6 Battery Tips for Keeping Your Insulin Pump Powered Up
I’ve always believed that as a person with diabetes it’s important to take what I learn and share this information with others. I have many times benefited by being on the receiving end and learning from my friends with diabetes. I like to use my blog posts as a way to educate and share interesting tips, but to also share my personal experiences (even if it means sharing my mistakes, like I’m about to…)
Last night I got a “Low Battery alert” on my insulin pump and I knew this meant my battery had less than 10% of power, so I should change it before bedtime. I grabbed a battery and a quarter from my drawer, changed it out, and quickly did a few more things in my nightly routine, then crawled into bed.
As I began to drift off to sleep I realized I forgot to check my blood glucose. So, I pushed the button to turn the backlight on my pump to shine over my glucose meter screen so I could see what I was doing in the dark. “Hmmm…that’s weird; I wonder why my backlight isn’t turning on.” I turned on my lamp to realize that I put a completely dead battery in my pump before I went to sleep. Based on this experience and many others in my almost 10 years of changing pump batteries, here are some tips:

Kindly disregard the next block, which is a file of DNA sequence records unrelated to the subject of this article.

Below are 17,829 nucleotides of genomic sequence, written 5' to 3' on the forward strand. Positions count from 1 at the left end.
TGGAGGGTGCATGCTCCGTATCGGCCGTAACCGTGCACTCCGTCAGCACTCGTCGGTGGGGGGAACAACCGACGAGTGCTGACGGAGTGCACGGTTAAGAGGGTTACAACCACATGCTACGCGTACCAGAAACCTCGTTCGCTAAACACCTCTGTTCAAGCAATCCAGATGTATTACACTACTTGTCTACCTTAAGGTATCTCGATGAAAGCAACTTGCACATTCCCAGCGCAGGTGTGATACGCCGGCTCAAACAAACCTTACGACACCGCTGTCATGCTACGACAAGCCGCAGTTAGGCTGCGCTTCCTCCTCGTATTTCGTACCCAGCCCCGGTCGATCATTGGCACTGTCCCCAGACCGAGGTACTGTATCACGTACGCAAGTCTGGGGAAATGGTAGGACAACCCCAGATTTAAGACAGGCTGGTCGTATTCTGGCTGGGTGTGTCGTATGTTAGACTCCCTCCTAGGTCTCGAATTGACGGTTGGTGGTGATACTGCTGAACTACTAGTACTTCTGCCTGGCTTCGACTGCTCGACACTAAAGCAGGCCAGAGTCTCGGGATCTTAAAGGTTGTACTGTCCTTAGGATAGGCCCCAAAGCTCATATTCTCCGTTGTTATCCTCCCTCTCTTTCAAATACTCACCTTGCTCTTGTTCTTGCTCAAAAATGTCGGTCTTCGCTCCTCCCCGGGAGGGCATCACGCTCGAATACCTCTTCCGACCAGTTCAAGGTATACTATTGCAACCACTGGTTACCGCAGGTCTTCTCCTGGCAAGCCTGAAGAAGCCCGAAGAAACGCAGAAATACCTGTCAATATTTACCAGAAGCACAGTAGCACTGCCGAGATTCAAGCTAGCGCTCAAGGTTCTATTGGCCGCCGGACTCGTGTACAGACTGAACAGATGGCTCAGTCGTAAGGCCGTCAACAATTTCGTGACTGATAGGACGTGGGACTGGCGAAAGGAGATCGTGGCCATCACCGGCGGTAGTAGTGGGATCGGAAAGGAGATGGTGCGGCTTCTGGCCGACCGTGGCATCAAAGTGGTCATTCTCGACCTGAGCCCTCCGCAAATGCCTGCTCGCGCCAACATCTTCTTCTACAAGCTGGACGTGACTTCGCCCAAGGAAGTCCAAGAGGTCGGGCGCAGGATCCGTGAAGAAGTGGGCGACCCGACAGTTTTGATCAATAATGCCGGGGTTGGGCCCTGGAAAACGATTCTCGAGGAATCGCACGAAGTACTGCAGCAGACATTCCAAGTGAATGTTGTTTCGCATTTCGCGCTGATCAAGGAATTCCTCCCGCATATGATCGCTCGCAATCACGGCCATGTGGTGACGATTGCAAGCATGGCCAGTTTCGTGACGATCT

1) When you put a battery in your pump make sure to double check that it’s working.
2) Use a new AAA alkaline battery, not carbon zinc or lithium. You can use any brand, but we recommend Energizer® for the best performance.
3) Use a coin such as a nickel or a quarter to open the battery cap when you change it out instead of sharp objects, like a knife.
4) The average life span of a battery in your pump is one week. Know that using settings like vibrate mode, the back light, or the sensor will use more battery which can make this time frame vary.
5) Keep a spare battery handy, like in your meter case or a drawer at work, but avoid storing it in extreme temperatures. Especially as the weather begins to get cooler this fall, make sure not to place it somewhere where it can get too cold.
6) If you get battery alerts and alarms, most can be fixed easily. You can look up the specific alert on our website and follow the steps listed here.
My blood glucose was a lovely 118 this morning, which felt good since I was able to fix the battery ordeal before it impacted my body and my glucose meter screen.